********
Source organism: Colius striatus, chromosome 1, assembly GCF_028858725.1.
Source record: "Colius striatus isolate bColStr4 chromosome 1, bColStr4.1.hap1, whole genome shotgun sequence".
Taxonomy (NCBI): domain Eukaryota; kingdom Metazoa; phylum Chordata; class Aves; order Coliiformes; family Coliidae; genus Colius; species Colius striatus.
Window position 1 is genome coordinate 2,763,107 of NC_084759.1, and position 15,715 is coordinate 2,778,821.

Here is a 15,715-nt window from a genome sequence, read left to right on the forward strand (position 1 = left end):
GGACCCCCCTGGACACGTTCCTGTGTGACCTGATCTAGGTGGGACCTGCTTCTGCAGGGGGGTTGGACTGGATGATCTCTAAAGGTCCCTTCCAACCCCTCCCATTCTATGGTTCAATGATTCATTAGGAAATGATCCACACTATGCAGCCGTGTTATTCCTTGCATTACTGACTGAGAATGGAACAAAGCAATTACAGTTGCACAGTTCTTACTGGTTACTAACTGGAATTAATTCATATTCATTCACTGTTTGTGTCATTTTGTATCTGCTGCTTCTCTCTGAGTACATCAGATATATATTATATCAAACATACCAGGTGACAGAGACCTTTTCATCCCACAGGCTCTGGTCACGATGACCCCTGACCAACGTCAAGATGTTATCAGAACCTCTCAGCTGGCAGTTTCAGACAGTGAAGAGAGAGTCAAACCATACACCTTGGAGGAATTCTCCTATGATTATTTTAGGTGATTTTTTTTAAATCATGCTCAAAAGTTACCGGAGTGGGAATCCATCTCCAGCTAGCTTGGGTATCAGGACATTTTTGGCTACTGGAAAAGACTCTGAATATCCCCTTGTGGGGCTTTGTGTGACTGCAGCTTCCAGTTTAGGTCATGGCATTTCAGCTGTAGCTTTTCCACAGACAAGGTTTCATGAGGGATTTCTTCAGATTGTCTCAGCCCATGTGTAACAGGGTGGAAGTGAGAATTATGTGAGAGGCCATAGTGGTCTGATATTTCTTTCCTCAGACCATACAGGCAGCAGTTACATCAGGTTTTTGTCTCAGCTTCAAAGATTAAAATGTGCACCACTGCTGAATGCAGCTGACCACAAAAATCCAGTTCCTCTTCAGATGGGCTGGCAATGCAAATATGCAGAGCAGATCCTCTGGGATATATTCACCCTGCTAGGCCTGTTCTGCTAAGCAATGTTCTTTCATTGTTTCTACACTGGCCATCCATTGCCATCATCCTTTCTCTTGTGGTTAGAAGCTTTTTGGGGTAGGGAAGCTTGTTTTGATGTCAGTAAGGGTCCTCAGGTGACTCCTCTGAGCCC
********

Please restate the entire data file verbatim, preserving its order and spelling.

Source organism: Colius striatus, chromosome 1, assembly GCF_028858725.1.
Source record: "Colius striatus isolate bColStr4 chromosome 1, bColStr4.1.hap1, whole genome shotgun sequence".
Taxonomy (NCBI): domain Eukaryota; kingdom Metazoa; phylum Chordata; class Aves; order Coliiformes; family Coliidae; genus Colius; species Colius striatus.
Window position 1 is genome coordinate 2,763,107 of NC_084759.1, and position 15,715 is coordinate 2,778,821.

Here is a 15,715-nt window from a genome sequence, read left to right on the forward strand (position 1 = left end):
GGACCCCCCTGGACACGTTCCTGTGTGACCTGATCTAGGTGGGACCTGCTTCTGCAGGGGGGTTGGACTGGATGATCTCTAAAGGTCCCTTCCAACCCCTCCCATTCTATGGTTCAATGATTCATTAGGAAATGATCCACACTATGCAGCCGTGTTATTCCTTGCATTACTGACTGAGAATGGAACAAAGCAATTACAGTTGCACAGTTCTTACTGGTTACTAACTGGAATTAATTCATATTCATTCACTGTTTGTGTCATTTTGTATCTGCTGCTTCTCTCTGAGTACATCAGATATATATTATATCAAACATACCAGGTGACAGAGACCTTTTCATCCCACAGGCTCTGGTCACGATGACCCCTGACCAACGTCAAGATGTTATCAGAACCTCTCAGCTGGCAGTTTCAGACAGTGAAGAGAGAGTCAAACCATACACCTTGGAGGAATTCTCCTATGATTATTTTAGGTGATTTTTTTTAAATCATGCTCAAAAGTTACCGGAGTGGGAATCCATCTCCAGCTAGCTTGGGTATCAGGACATTTTTGGCTACTGGAAAAGACTCTGAATATCCCCTTGTGGGGCTTTGTGTGACTGCAGCTTCCAGTTTAGGTCATGGCATTTCAGCTGTAGCTTTTCCACAGACAAGGTTTCATGAGGGATTTCTTCAGATTGTCTCAGCCCATGTGTAACAGGGTGGAAGTGAGAATTATGTGAGAGGCCATAGTGGTCTGATATTTCTTTCCTCAGACCATACAGGCAGCAGTTACATCAGGTTTTTGTCTCAGCTTCAAAGATTAAAATGTGCACCACTGCTGAATGCAGCTGACCACAAAAATCCAGTTCCTCTTCAGATGGGCTGGCAATGCAAATATGCAGAGCAGATCCTCTGGGATATATTCACCCTGCTAGGCCTGTTCTGCTAAGCAATGTTCTTTCATTGTTTCTACACTGGCCATCCATTGCCATCATCCTTTCTCTTGTGGTTAGAAGCTTTTTGGGGTAGGGAAGCTTGTTTTGATGTCAGTAAGGGTCCTCAGGTGACTCCTCTGAGCCC